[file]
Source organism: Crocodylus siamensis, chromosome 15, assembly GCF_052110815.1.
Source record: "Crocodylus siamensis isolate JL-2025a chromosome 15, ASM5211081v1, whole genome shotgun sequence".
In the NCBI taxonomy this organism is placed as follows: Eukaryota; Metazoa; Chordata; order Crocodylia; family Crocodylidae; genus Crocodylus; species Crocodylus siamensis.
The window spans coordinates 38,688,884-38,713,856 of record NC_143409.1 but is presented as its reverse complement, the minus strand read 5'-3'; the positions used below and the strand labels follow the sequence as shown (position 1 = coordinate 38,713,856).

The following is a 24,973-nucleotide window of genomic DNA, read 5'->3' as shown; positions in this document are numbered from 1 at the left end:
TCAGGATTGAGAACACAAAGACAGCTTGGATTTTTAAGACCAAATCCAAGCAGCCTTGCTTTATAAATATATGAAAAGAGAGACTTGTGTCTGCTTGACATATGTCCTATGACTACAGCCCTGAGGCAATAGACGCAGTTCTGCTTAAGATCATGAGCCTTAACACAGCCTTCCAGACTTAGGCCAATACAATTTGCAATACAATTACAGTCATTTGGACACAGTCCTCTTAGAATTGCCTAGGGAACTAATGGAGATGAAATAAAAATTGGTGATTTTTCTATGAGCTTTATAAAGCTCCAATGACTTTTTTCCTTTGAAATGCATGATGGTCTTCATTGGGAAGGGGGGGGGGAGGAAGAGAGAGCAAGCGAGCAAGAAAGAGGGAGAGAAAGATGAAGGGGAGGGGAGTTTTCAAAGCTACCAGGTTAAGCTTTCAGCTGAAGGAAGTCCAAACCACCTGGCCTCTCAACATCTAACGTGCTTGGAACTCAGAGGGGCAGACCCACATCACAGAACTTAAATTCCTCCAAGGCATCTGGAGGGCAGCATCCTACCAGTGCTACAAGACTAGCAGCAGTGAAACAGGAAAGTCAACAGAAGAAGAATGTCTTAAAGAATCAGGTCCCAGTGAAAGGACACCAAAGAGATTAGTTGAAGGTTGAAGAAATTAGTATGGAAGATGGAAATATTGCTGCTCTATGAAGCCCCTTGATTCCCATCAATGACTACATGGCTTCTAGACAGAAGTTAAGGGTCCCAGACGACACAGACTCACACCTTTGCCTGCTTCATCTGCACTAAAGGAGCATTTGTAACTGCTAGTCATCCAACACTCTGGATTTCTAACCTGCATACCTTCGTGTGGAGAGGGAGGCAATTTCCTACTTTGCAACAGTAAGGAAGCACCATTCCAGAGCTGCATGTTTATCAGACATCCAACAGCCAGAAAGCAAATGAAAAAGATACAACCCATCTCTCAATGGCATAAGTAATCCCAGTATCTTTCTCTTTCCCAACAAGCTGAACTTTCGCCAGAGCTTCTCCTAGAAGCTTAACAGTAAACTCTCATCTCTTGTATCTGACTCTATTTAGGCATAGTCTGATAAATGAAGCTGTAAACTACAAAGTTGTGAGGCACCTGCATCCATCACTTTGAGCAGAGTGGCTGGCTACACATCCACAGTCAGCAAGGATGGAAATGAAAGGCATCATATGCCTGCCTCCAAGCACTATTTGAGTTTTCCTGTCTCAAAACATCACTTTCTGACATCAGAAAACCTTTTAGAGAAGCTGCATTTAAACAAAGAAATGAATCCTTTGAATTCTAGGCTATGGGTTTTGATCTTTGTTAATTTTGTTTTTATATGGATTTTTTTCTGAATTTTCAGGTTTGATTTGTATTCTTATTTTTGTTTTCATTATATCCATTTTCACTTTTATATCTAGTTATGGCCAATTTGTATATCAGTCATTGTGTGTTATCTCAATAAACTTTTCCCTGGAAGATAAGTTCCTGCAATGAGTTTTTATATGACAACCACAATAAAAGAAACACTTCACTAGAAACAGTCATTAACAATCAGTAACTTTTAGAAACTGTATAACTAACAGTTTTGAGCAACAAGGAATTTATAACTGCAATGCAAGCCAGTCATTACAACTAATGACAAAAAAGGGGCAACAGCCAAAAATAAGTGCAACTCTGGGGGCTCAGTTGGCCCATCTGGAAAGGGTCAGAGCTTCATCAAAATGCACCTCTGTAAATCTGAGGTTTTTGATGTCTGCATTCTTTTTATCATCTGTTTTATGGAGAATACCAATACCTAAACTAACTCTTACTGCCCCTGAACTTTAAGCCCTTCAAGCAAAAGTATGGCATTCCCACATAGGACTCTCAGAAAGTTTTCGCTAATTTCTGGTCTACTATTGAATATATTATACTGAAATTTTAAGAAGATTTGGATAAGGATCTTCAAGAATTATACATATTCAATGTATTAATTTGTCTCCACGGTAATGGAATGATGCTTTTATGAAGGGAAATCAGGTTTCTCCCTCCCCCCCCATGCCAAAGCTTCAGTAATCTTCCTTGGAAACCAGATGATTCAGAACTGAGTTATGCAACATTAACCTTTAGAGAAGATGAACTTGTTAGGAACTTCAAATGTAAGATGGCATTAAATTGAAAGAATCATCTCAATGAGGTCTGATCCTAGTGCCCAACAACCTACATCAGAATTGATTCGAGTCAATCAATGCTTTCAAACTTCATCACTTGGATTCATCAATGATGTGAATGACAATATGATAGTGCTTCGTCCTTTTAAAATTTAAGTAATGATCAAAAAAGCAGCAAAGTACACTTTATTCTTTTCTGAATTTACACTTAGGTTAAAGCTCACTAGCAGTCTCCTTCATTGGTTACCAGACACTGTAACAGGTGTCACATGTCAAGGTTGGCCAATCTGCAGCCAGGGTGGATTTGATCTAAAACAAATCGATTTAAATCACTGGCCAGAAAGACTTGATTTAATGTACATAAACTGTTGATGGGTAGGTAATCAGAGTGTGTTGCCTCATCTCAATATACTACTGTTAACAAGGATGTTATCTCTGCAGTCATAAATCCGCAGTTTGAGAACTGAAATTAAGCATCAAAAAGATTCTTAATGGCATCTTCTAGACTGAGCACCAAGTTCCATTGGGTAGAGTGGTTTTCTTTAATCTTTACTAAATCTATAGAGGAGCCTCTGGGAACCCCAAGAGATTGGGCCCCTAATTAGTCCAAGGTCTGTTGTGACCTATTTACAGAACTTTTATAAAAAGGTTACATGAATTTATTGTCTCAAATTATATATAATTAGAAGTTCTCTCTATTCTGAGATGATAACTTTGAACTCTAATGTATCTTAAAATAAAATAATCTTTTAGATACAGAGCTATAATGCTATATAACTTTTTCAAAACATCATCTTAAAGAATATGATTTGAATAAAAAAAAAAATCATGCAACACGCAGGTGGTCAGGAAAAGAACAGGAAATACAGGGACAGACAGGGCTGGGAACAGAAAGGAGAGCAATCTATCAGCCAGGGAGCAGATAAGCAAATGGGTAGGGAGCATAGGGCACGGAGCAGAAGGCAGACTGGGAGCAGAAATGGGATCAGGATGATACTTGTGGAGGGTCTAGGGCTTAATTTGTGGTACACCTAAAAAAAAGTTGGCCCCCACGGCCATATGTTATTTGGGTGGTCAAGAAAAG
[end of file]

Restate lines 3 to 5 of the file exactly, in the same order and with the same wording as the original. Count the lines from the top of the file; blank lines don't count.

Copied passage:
In the NCBI taxonomy this organism is placed as follows: Eukaryota; Metazoa; Chordata; order Crocodylia; family Crocodylidae; genus Crocodylus; species Crocodylus siamensis.
The window spans coordinates 38,688,884-38,713,856 of record NC_143409.1 but is presented as its reverse complement, the minus strand read 5'-3'; the positions used below and the strand labels follow the sequence as shown (position 1 = coordinate 38,713,856).

The following is a 24,973-nucleotide window of genomic DNA, read 5'->3' as shown; positions in this document are numbered from 1 at the left end: